In my view, it’s not the quantum of hours you put into learning Japanese. Also, foreign language learning cannot be confined to the four walls of a classroom let alone in your home.
It’s the amount of massive practicing and consistent usage of the language in as many everyday real-life activities, involving real-world communication with real people. In the absence of a total immersion environment, you just have to be creatively resourceful in finding speaking opportunities preferably with native speakers.
In this blog, we will discuss how much time it actually takes to learn the Japanese language.
Time taken to learn Japanese
There’s really no short and sweet answer to this question because it depends on several factors:
How much do you know about Japanese? Having initial knowledge of some common terms and the character sets may be enough head start for you to read, write, and speak like a native.
Flexibility in converting from English
Some Japanese words come in the form of gairaigo (or “loan words”), which have origins from foreign languages such as English. By studying gairaigo terms, you can seamlessly transition from English to Japanese in no time.
Time spent learning
Nothing beats hard work and patience in learning a new language. As long as you commit to spending a significant amount of time getting comfortable with Japanese, you can expect better results in the quickest time possible.
Method of learning
How you plan to learn Japanese can make a huge difference in the speed of acquiring the language.
Your purpose for learning
One of the fastest ways to learn Japanese is to determine your intention for reading or speaking the language. If you focus on Japanese words and terms normally used in a specific context or situation – say, conversational terms for travel or business – you will sound like a Japanese local quicker and more convincingly.
If you’re really looking for number estimates, here are some projections on how long it may take an average person to learn Japanese:
- Street conversations or small talk: 1 year
- Higher-level conversations on business, politics, and the government: 4 years
- Reading emails, social media posts, and short articles: 2 years
- Reading full newspaper articles and local books: 4 years
- Understanding movies and TV shows in Japanese: 2 years
- Understanding Japanese music or standup comedy: 4 years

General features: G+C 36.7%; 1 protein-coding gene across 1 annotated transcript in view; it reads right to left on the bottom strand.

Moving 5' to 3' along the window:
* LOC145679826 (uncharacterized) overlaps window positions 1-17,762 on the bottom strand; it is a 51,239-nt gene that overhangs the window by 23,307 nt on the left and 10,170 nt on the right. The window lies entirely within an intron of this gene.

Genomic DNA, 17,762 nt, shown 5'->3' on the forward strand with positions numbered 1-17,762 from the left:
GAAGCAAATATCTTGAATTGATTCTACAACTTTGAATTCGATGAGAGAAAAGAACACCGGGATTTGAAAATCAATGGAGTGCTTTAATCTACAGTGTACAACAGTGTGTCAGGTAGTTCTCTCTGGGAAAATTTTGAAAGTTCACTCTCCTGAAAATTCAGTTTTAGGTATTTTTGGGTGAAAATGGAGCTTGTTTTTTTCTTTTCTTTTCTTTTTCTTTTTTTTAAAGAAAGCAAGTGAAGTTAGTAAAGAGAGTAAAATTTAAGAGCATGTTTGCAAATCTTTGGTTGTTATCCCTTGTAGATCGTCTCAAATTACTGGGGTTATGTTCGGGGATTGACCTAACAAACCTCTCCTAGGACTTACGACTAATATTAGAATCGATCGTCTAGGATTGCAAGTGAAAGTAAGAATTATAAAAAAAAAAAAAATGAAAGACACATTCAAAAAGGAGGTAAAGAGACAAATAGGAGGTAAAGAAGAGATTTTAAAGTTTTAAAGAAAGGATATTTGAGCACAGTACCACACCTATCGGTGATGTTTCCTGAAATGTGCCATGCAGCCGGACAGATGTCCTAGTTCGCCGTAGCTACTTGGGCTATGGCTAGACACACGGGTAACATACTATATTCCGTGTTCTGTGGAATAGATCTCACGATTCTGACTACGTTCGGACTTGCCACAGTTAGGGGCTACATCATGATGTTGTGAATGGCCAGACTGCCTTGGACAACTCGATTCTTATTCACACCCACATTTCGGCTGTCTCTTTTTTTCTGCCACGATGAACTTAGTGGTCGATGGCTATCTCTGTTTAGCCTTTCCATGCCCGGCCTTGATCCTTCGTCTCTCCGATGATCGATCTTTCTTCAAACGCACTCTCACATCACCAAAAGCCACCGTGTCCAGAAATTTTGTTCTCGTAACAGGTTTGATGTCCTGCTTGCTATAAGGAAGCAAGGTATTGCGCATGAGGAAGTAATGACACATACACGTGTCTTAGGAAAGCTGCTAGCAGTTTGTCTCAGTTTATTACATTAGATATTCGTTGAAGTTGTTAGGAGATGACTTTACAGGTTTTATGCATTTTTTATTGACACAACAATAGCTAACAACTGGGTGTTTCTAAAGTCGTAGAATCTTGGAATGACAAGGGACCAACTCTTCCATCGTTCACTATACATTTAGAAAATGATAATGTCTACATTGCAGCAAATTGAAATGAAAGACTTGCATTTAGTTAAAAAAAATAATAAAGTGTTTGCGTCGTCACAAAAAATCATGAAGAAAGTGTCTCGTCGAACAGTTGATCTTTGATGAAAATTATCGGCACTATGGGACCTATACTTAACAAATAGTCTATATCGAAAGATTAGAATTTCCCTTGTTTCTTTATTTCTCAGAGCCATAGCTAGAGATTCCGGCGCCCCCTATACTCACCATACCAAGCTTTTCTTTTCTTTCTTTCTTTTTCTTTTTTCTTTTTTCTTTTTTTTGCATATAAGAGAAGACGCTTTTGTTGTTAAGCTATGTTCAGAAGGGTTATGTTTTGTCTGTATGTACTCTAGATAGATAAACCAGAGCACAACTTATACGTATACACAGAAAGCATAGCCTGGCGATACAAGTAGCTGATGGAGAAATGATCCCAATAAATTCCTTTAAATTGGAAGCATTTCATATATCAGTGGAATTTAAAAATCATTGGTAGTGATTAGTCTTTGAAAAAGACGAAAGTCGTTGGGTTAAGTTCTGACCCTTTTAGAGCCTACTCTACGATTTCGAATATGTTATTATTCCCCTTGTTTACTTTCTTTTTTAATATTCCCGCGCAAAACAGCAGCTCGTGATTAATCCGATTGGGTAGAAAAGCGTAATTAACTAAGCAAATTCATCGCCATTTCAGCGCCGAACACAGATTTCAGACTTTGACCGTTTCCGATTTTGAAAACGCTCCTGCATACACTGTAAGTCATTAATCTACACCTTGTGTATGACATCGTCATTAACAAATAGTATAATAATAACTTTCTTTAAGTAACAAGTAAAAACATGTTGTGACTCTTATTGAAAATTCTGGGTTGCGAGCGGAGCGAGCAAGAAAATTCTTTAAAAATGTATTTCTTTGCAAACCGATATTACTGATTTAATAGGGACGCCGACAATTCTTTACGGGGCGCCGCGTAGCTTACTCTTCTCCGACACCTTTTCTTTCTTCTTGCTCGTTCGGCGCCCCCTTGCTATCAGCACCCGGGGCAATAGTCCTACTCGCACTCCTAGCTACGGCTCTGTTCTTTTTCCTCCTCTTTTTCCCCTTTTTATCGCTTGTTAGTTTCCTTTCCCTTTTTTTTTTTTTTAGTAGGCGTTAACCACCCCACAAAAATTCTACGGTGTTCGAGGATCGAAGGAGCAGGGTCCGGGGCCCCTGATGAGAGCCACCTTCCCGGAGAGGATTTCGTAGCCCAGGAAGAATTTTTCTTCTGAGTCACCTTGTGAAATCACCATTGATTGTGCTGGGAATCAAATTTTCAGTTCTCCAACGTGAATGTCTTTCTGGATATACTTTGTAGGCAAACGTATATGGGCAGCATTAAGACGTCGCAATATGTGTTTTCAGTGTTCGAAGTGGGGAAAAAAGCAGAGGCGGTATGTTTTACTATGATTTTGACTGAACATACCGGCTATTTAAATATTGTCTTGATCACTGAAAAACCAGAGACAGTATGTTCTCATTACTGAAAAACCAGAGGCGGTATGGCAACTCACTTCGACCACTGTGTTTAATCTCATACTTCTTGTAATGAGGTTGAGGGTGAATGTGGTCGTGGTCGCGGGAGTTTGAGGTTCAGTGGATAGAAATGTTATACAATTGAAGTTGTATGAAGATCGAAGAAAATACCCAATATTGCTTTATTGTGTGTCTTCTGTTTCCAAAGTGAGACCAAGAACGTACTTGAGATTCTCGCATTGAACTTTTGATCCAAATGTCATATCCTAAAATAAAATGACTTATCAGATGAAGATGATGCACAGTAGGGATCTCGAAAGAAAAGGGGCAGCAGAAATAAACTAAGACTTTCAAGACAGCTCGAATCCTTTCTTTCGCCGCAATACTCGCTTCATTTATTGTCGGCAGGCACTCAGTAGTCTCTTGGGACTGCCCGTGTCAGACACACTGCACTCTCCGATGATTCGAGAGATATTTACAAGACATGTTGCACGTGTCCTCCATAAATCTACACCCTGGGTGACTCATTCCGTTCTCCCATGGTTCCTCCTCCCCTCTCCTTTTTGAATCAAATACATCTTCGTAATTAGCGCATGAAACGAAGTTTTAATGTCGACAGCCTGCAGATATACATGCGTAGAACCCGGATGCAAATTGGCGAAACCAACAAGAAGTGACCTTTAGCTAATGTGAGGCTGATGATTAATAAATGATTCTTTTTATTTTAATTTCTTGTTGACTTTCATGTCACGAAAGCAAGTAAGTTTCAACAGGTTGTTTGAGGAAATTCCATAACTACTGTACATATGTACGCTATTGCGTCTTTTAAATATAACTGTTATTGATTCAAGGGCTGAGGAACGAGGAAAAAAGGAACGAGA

Japanese is a rich language filled not only with nuances and context-based references but also different types of characters that a monolingual speaker may not be familiar with.
Here are some of the specific details that you need to learn in acquiring the Japanese language:
The Japanese language uses three main types of character sets: Hiragana, Katakana, and Kanji. Most of the common sentences in Japanese use a combination of Hiragana and Kanji, while Katakana is useful for loan words.
There’s a fourth character set called Romaji, which spells out Japanese syllabaries and logographic characters so that non-native speakers can speak and understand the language faster.
Knowing how to speak Japanese requires understanding basic grammatical structures, parts of speech, use of particles, and integrating all of these elements together in sentences and paragraphs.
The best way to learn Japanese is to learn grammar and character sets simultaneously.
Are you eager to become a fluent Japanese speaker? Check out these tips on how to learn Japanese as comprehensively and rapidly as possible:
Get access to language learning tools
In this day and age, there’s no excuse to learn Japanese if you have the desire to do so. There are a lot of online platforms, books, videos, modules, and e-learning courses to help you get acquainted and become fluent in Japanese.
Zoom in on a particular context or usage for the language
Start by focusing on the specific use of the language. If you travel to Japan frequently, learn basic questions and replies used in transportation.
Set a learning schedule and timeline
More importantly, it’s best to follow a predetermined daily schedule for learning Japanese. For example, casual learning involves about an hour of reading, listening to, and talking in Japanese. Naturally, when you spend more hours per day learning, the faster you acquire the skill.
Looking at this quick guide, you may notice that much of the effort in learning Japanese is poured into the planning stage. By setting your time goals and looking for the right tools, you should be on course to becoming fluent in Japanese and enjoying the language as well.